Some of the participants there said RCJ’s problems go beyond drinking too much: he’s a bully; he spiritually abused people at his church; he utilized cheating site “Ashley Madison.”
Other than Sproul Jr’s alcoholism, he sounds a lot like preacher Mark Driscoll. If you know anything about Driscoll (please go Google his name if you do not), you know the man is a sexist jerk, a bully, and should not be anywhere near a pulpit.
I have no idea why Velour would want to stringently defend this jerk preacher who sounds as bad as the other one.
About as far as I could make out, Velour was upset that another member on the thread, Barbara, said that alcoholics should be “kicked out of church.”
At one point Barbara or someone cited this Bible passage:
1 Corinthians 5:11-13
But now I am writing to you not to associate with anyone who bears the name of brother if he is guilty of sexual immorality or greed, or is an idolater, reviler, drunkard, or swindler—not even to eat with such a one.
12 For what have I to do with judging outsiders? Is it not those inside the church whom you are to judge?
13 God judges those outside. “Purge the evil person from among you.”
Someone else quoted this from the Bible:
1 Timothy 3:8
In the same way, deacons are to be worthy of respect, sincere, not indulging in much wine, and not pursuing dishonest gain.
Other than saying she feels applying such verses to Christian alcoholics is mean and a case of cherry-picking, I didn’t see Velour discuss these verses or explain how those verses would not apply to RC Sproul, Jr.
As I told Velour, I am rather agnostic on the issue. I don’t know if I care or not about the topic intensely.
Velour seemed to be wanting to talk about alcoholics in general, when the thread topic was about RCJ specifically. I believe talking about RCJ in particular – a guy who is a preacher who also has other issues other than drinking – is in another, separate category from one of “how should churches handle addicts.”
At first, Velour scolded Barbara, Julie Anne, and a few others, allegedly because they were not advocating treatment.
However, nobody ever said that alcoholics should not receive treatment.
Velour was very, very insistent on the treatment aspect.
Then, at some point in the conversation, she focused on excommunication or ostracization and went on and on about how mean or cruel it would be to kick RCJ (or any alcoholic?) out of a church for being an alcoholic.
This is yet one more area I became confused in. If, at first, Velour’s point is that RCJ should receive treatment for his alcoholism, but later moves the goal posts to church attendance, I honestly cannot see how church attendance is an effective treatment for a problem such as alcoholism.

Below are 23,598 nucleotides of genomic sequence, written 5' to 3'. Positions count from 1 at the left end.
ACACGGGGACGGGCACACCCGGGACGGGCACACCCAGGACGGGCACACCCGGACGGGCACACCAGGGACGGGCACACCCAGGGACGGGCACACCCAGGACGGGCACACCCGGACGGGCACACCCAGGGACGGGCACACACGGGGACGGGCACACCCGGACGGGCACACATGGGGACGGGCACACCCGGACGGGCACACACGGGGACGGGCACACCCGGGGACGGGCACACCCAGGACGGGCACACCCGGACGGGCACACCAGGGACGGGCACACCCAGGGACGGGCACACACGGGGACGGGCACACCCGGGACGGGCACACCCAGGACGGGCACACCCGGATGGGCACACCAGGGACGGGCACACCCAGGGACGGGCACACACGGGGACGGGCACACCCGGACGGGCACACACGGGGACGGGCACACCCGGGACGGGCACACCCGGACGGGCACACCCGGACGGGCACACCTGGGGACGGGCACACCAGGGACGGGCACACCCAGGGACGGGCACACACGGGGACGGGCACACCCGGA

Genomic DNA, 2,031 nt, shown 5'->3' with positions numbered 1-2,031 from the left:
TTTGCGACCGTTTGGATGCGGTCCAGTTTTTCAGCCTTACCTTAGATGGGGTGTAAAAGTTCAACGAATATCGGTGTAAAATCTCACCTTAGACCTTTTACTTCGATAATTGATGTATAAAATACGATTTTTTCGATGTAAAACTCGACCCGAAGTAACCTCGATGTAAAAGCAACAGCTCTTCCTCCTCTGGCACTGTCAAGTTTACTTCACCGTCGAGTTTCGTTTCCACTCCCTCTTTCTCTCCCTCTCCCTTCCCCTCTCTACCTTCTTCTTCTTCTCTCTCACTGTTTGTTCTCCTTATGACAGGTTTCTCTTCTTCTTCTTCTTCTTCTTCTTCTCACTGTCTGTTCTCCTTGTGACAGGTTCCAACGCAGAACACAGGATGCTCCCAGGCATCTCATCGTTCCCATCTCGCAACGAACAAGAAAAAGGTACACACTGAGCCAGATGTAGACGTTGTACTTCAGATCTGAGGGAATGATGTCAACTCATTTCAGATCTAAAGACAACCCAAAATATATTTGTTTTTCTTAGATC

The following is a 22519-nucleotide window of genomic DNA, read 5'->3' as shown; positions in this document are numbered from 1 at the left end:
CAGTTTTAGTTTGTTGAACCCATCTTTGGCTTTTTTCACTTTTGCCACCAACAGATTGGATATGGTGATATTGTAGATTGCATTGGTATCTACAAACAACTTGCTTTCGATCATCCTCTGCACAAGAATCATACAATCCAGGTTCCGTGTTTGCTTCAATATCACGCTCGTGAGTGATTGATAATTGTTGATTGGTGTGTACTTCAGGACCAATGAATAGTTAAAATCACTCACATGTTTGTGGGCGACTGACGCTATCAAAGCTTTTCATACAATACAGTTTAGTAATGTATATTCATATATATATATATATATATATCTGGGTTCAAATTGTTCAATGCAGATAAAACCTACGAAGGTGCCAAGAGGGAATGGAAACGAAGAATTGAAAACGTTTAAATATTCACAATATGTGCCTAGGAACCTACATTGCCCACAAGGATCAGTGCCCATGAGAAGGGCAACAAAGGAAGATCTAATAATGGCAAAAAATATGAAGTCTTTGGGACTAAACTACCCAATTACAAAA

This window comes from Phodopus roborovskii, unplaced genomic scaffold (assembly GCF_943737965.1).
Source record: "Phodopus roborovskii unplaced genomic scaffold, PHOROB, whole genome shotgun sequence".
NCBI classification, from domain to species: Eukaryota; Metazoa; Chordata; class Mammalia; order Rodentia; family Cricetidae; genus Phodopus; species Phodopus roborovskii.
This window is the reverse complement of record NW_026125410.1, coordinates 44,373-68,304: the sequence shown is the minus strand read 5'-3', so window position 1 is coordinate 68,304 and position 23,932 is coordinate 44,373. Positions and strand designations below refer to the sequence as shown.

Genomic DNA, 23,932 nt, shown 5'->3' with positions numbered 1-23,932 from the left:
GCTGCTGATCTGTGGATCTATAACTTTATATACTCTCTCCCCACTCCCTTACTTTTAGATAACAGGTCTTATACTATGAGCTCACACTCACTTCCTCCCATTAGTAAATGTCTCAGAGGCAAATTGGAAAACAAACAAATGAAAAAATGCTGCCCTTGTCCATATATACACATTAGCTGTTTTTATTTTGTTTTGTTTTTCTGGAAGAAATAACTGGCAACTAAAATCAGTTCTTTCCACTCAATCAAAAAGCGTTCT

Funny enough, in researching my last blog post about AA (Problems With AA), I found a page by a woman who was defending AA, and she said this:
Yet many alcoholics I spoke to pointed out that doctors and mental health professionals had been unable to help them. “I’ve been in therapy pretty much my entire life. Since I was 14,” says Arianna T., an AA member from California. “And therapists would tell me that I had a problem drinking and I would not listen to them.”
Conversely, being counseled by fellow alcoholics has proven to be effective for many I spoke with. “Peer counseling is used very successfully in many fields,” says Tamara. “The peculiarity about addiction is that those who do not have it cannot understand it. That inability to fully grasp what it feels like and what it is to have this disease makes a non-alcoholic underprepared and under-qualified to service another alcoholic.” (Source)
So how is an alcoholic sitting in a church service going to remedy his or her alcoholism, unless every other pew sitter by his or her side also happens to be an alcoholic, and if no time is given for these alcoholics to specifically discuss their alcoholism during church services?
Someone on the TWW blog thread suggested that the point of allowing an alcoholic to attend a church service – to paraphrase their argument – is so that the alcoholic can get some Warm Fuzzies, some sort of emotional support.
I don’t think Warm Fuzzies are going to help someone stop drinking. Getting a handshake and a few smiles at a church service may temporarily cheer someone up, but I don’t see such interaction as being potent enough to conquer the desire to cope with life’s problems by drinking.
The anecdote shared on the thread didn’t really bolster this position either; it was posted by someone named “Friend” and reads: